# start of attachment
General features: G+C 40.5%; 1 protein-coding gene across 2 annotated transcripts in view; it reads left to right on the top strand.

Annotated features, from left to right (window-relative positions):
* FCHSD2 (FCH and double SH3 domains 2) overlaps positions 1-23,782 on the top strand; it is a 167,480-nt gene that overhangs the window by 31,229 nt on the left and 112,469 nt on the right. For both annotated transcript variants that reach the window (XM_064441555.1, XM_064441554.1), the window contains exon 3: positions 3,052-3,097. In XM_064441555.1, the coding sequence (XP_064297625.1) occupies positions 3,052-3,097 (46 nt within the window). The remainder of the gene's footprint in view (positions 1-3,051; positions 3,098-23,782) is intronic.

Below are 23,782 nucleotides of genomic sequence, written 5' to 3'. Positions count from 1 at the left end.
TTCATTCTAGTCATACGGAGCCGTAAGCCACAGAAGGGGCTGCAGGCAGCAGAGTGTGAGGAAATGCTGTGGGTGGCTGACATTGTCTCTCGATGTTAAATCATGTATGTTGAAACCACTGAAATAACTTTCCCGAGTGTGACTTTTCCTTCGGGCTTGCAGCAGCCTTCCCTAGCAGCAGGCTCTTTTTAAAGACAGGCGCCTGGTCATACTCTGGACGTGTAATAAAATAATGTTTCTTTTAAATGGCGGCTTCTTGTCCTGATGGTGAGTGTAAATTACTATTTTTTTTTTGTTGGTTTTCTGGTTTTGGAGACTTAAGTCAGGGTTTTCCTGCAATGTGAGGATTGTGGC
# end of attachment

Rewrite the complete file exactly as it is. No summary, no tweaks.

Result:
General features: G+C 40.5%; 1 protein-coding gene across 2 annotated transcripts in view; it reads left to right on the top strand.

Annotated features, from left to right (window-relative positions):
* FCHSD2 (FCH and double SH3 domains 2) overlaps positions 1-23,782 on the top strand; it is a 167,480-nt gene that overhangs the window by 31,229 nt on the left and 112,469 nt on the right. For both annotated transcript variants that reach the window (XM_064441555.1, XM_064441554.1), the window contains exon 3: positions 3,052-3,097. In XM_064441555.1, the coding sequence (XP_064297625.1) occupies positions 3,052-3,097 (46 nt within the window). The remainder of the gene's footprint in view (positions 1-3,051; positions 3,098-23,782) is intronic.

Below are 23,782 nucleotides of genomic sequence, written 5' to 3'. Positions count from 1 at the left end.
TTCATTCTAGTCATACGGAGCCGTAAGCCACAGAAGGGGCTGCAGGCAGCAGAGTGTGAGGAAATGCTGTGGGTGGCTGACATTGTCTCTCGATGTTAAATCATGTATGTTGAAACCACTGAAATAACTTTCCCGAGTGTGACTTTTCCTTCGGGCTTGCAGCAGCCTTCCCTAGCAGCAGGCTCTTTTTAAAGACAGGCGCCTGGTCATACTCTGGACGTGTAATAAAATAATGTTTCTTTTAAATGGCGGCTTCTTGTCCTGATGGTGAGTGTAAATTACTATTTTTTTTTTGTTGGTTTTCTGGTTTTGGAGACTTAAGTCAGGGTTTTCCTGCAATGTGAGGATTGTGGC